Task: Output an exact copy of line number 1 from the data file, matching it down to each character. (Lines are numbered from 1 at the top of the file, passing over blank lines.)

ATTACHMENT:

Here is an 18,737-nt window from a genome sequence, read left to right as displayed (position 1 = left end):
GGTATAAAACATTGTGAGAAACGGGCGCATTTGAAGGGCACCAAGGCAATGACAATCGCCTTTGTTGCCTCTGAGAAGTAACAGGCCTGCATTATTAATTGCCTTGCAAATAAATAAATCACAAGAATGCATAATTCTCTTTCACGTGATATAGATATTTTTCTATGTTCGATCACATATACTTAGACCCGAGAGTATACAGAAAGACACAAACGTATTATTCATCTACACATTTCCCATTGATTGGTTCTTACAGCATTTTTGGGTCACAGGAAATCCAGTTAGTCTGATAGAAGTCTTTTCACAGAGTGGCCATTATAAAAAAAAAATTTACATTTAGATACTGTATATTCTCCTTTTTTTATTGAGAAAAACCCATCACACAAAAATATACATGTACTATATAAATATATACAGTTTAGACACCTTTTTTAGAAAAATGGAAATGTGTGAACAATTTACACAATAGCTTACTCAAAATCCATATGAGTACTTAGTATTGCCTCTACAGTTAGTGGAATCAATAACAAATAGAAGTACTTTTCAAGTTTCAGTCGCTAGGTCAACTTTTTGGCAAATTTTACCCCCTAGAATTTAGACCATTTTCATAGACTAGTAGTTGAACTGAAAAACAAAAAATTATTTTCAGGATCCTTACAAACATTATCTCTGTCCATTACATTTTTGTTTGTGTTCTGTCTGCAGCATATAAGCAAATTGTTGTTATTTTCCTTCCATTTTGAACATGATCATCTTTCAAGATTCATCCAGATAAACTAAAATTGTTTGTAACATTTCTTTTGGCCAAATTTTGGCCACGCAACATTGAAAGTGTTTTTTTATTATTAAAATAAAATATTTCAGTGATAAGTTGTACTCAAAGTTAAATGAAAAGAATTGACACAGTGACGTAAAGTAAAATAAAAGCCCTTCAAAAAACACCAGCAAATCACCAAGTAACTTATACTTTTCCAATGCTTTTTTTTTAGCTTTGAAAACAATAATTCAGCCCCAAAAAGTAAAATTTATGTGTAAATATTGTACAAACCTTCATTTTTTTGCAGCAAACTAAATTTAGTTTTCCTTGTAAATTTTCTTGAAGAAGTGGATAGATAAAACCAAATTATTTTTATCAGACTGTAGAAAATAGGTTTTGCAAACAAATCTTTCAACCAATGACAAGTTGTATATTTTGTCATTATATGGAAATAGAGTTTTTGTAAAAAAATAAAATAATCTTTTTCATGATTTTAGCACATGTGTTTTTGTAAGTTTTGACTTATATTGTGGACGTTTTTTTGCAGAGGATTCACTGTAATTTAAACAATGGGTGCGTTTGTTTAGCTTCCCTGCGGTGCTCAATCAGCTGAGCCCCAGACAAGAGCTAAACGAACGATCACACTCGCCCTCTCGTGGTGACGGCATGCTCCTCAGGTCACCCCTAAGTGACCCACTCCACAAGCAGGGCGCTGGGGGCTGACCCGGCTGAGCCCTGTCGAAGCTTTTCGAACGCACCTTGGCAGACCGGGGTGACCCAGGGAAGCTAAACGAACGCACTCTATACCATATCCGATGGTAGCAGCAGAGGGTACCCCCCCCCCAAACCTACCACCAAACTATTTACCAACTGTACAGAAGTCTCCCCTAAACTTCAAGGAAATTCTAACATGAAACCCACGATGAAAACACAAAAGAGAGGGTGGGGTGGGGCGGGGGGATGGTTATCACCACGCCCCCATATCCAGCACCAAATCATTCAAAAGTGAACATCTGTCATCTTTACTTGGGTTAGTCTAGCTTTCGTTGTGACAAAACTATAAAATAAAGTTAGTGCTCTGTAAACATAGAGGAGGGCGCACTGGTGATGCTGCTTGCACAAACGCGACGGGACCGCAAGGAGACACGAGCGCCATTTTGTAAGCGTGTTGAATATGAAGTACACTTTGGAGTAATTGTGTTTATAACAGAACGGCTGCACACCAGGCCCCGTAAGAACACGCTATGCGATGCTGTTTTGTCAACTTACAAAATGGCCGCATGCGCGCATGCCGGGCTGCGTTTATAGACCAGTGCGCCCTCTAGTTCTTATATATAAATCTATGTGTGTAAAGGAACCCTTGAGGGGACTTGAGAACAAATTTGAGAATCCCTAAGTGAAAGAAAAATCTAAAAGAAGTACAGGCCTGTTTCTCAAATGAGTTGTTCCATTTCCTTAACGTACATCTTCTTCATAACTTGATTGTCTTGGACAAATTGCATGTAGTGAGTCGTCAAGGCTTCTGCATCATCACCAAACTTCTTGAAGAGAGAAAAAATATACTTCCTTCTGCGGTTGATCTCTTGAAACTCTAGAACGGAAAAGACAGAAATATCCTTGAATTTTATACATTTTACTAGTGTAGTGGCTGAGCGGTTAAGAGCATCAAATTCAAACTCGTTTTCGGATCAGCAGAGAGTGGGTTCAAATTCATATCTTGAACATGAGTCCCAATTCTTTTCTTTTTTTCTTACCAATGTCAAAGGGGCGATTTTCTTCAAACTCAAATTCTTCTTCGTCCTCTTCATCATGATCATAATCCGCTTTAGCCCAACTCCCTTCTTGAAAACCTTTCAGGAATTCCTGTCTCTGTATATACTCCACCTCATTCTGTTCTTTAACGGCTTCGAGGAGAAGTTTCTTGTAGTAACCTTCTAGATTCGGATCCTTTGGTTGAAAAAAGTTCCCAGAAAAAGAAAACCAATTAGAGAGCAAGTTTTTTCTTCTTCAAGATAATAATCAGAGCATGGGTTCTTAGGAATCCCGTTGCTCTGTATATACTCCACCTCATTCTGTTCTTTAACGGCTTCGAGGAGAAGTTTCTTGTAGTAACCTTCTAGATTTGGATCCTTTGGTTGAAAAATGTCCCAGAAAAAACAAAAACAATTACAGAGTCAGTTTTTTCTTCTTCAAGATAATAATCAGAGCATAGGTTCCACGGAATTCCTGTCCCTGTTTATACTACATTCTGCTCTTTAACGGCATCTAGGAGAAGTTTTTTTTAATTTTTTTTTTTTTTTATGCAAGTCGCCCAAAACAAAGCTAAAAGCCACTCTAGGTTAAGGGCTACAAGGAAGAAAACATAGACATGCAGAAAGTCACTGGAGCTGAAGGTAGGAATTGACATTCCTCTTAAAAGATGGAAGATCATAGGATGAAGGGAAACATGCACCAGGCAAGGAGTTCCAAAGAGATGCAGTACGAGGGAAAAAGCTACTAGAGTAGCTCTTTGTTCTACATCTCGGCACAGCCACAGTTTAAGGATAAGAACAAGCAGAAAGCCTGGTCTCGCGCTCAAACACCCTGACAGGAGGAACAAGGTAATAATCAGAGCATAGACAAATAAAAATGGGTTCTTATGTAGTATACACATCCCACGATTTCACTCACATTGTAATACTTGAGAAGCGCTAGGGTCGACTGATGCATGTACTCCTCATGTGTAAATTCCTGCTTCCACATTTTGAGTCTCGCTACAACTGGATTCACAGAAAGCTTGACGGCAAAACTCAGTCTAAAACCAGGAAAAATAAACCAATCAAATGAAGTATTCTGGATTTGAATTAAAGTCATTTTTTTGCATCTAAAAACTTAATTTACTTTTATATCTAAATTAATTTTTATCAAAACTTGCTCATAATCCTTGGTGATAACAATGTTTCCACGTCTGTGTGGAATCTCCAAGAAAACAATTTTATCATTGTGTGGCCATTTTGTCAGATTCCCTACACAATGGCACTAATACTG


Here is an 18,737-nt window from a genome sequence, read left to right as displayed (position 1 = left end):